Opdivo (nivolumab)

Reviewed by: HU Medical Review Board | Last reviewed: August 2023 | Last updated: August 2023

Opdivo® (nivolumab) is an immunotherapy that is used to treat certain cases of non-small cell lung cancer (NSCLC) in adults. Opdivo may be used:1

  • Along with chemotherapy that contains platinum and another chemotherapy medicine before you have surgery for early-stage NSCLC
  • Along with Yervoy® (ipilimumab) as your first treatment for NSCLC:
  • Along with Yervoy and 2 cycles of chemotherapy that contains platinum and another chemotherapy medicine, as the first treatment of your NSCLC when your lung cancer:
    • Has spread or grown, or comes back, and
    • Your tumor does not have an abnormal EGFR or ALK gene

Your doctor will perform a genetic test to find out whether Opdivo is right for you.1

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What are the ingredients in Opdivo?

The active ingredient in Opdivo is nivolumab.1

How does Opdivo work?

Opdivo works with your immune system to find and attack lung cancer cells. It does this by sticking to and blocking a protein called PD-L1, which plays a key role in disguising cancer cells from the immune system. By binding to and blocking PD-L1, Opdivo helps your immune system find and attack the cancer cells.1

What are the possible side effects?

The most common side effects of Opdivo when used alone include:1

  • Feeling tired
  • Rash
  • Muscle, bone, and joint pain
  • Itchy skin
  • Diarrhea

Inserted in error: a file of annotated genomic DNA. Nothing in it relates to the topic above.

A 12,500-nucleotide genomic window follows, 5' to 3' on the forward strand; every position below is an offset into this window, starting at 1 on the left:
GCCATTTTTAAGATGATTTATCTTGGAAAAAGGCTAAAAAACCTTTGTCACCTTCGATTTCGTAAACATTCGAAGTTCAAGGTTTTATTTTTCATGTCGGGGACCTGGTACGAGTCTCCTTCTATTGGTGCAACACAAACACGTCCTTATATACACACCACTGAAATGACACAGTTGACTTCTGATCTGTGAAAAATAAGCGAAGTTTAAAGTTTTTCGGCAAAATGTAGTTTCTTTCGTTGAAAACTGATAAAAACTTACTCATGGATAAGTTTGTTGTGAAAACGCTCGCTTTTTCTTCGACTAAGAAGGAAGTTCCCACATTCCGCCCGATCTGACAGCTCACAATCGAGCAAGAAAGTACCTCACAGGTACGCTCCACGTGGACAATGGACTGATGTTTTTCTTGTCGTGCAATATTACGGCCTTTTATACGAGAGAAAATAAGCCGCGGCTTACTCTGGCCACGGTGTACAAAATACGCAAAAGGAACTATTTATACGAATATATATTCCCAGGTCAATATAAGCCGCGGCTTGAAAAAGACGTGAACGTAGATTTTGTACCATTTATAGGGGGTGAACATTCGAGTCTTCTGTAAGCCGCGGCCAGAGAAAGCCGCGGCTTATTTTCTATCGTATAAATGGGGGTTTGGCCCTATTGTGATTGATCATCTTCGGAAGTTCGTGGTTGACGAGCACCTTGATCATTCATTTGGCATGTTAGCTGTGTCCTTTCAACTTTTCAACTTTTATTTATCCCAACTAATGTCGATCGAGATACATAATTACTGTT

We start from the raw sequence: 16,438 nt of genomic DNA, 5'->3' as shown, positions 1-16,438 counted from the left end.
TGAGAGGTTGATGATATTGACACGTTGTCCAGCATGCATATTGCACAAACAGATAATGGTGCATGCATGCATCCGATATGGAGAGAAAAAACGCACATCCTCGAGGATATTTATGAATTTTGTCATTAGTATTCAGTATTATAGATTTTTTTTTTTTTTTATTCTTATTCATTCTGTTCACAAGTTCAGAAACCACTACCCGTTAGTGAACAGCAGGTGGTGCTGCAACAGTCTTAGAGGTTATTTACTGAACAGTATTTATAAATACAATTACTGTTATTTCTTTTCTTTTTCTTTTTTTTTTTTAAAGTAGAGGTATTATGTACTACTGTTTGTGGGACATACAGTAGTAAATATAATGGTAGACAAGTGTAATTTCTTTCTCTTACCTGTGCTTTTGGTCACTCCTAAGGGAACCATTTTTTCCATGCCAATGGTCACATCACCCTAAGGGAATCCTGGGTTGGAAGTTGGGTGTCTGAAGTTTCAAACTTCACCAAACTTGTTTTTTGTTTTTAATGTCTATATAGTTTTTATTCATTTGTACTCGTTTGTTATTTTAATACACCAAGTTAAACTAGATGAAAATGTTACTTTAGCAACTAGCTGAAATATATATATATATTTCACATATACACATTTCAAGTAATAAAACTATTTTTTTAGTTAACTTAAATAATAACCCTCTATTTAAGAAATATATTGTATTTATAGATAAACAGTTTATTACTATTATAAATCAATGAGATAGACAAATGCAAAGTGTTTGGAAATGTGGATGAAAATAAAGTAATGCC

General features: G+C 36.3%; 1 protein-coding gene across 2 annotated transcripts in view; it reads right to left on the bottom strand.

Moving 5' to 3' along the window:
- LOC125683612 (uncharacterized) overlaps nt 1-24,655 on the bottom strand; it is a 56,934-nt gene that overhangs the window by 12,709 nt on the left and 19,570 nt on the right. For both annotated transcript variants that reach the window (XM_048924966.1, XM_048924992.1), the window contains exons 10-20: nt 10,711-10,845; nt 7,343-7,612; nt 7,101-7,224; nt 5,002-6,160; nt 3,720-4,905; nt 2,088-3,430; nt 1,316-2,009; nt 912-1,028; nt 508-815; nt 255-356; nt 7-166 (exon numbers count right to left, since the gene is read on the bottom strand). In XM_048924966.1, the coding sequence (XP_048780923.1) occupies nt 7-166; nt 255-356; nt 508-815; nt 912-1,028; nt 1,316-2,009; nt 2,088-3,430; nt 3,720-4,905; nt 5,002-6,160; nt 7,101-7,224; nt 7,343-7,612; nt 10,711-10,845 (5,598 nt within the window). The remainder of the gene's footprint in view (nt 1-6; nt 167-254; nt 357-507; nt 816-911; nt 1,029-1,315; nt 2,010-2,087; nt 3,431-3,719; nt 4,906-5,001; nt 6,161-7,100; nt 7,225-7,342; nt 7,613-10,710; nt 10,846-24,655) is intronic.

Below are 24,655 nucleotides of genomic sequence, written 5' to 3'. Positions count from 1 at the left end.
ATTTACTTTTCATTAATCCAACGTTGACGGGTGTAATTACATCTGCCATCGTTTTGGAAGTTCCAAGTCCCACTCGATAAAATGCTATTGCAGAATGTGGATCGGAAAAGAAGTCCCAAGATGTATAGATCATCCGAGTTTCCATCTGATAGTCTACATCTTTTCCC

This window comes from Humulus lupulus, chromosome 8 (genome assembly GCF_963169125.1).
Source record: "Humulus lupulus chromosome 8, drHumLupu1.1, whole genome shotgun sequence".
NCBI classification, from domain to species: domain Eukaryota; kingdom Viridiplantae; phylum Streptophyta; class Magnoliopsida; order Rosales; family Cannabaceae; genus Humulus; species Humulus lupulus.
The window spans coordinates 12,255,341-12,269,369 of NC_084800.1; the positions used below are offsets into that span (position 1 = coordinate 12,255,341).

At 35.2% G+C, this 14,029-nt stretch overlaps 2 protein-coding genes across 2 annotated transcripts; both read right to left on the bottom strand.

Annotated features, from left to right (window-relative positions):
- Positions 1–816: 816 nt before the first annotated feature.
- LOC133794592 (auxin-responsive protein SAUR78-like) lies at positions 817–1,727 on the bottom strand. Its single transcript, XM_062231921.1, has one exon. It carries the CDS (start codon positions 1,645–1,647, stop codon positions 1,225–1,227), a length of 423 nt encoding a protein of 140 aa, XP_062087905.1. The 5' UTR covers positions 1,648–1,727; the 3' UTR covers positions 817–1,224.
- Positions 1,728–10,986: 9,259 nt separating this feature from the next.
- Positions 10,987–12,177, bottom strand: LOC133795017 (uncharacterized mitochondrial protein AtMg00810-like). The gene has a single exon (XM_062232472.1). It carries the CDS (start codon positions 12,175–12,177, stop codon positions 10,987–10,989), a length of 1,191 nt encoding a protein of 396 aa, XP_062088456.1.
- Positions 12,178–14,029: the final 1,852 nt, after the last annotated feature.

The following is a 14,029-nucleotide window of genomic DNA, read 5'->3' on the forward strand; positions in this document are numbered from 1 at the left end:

• Nausea, vomiting
  • Weakness
  • Cough
  • Shortness of breath
  • Constipation
  • Decreased appetite
  • Back pain
  • Upper respiratory tract infection
  • Fever
  • Headache
  • Abdominal pain
  • Urinary tract infection

The most common side effects of Opdivo when used along with Yervoy and/or chemotherapy include:1

  • Feeling tired
  • Nausea
  • Constipation
  • Decreased appetite
  • Rash
  • Itching

These are not all the possible side effects of Opdivo. Talk to your doctor about what to expect when taking Opdivo. You also should call your doctor if you have any changes that concern you when taking Opdivo.

Other things to know

Opdivo can affect your immune system and cause it to attack normal organs and tissues. These problems may become severe or life-threatening. Before starting treatment with Opdivo, tell your doctor if you have:1

  • Immune system problems, such as Crohn's disease, ulcerative colitis, or lupus
  • Received an organ transplant
  • Received or plan to receive a stem cell transplant that uses donor stem cells (allogeneic)
  • Received radiation treatment to your chest area in the past and have received other medicines that are like Opdivo
  • A condition that affects your nervous system, such as myasthenia gravis or Guillain-Barré syndrome

Opdivo can harm an unborn baby. If you can become pregnant, you should use birth control during treatment and for some time after the last dose of Opdivo. You should also not breastfeed during treatment with Opdivo and for some time after the last dose. Talk to your doctor about your options for birth control and breastfeeding while taking Opdivo.1

Before beginning treatment for lung cancer, tell your doctor about all your health conditions and any other drugs, vitamins, or supplements you are taking. This includes over-the-counter drugs.

For more information, read the full prescribing information of Opdivo.